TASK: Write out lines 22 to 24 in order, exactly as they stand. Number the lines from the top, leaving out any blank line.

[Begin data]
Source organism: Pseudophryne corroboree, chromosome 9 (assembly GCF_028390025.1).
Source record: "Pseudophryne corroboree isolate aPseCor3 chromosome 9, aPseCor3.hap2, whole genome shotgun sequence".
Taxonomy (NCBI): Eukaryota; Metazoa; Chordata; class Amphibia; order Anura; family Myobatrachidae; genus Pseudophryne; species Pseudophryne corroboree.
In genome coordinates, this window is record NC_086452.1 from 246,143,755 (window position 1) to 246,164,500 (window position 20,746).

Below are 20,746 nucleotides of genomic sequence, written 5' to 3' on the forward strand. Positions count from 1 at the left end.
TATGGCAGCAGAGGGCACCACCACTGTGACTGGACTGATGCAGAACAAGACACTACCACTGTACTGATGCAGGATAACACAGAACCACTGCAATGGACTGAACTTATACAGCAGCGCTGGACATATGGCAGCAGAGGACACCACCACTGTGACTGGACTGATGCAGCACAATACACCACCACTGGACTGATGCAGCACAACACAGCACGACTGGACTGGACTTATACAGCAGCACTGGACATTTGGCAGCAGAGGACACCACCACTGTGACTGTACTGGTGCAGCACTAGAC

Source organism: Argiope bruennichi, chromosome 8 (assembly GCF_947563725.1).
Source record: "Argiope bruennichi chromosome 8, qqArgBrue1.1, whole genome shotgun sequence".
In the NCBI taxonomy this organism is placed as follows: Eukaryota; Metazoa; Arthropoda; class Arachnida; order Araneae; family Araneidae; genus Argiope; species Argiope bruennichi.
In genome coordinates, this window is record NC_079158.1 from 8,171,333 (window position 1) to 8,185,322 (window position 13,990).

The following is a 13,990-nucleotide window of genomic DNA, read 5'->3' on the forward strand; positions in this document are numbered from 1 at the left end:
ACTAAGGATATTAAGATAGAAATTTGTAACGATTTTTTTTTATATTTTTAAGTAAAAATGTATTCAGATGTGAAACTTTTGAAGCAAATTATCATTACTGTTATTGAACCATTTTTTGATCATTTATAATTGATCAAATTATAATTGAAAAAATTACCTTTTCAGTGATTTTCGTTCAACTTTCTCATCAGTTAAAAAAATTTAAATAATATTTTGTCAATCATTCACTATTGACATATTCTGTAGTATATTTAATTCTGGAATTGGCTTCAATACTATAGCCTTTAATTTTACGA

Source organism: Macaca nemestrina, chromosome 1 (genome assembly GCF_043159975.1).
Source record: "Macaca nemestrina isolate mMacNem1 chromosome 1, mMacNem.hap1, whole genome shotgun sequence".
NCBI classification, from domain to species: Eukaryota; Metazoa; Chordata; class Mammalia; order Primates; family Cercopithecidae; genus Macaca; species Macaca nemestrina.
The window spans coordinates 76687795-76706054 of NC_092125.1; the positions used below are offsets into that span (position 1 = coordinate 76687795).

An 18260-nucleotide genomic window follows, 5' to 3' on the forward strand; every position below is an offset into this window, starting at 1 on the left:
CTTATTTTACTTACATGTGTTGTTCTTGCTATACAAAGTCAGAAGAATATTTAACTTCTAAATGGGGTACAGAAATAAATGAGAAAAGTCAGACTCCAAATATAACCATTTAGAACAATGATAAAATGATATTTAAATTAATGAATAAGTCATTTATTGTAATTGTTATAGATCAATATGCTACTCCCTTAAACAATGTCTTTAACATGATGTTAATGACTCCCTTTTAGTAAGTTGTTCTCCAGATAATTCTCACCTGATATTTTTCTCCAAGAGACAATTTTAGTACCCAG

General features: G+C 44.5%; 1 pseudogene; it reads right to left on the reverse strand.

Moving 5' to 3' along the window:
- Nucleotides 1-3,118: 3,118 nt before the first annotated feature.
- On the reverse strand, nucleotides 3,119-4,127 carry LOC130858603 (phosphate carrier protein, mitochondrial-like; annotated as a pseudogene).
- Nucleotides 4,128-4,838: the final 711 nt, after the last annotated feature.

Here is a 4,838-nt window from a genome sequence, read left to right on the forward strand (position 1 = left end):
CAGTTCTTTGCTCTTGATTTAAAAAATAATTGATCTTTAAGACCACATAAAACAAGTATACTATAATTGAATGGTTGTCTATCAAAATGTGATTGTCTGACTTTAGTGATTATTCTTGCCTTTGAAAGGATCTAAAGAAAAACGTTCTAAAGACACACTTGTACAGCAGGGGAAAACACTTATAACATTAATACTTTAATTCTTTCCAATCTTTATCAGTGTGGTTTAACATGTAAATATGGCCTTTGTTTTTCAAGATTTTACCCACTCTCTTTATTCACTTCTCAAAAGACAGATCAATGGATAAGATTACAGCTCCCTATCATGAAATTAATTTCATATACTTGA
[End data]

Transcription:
- On the reverse strand, nucleotides 3,119-4,127 carry LOC130858603 (phosphate carrier protein, mitochondrial-like; annotated as a pseudogene).
- Nucleotides 4,128-4,838: the final 711 nt, after the last annotated feature.

Here is a 4,838-nt window from a genome sequence, read left to right on the forward strand (position 1 = left end):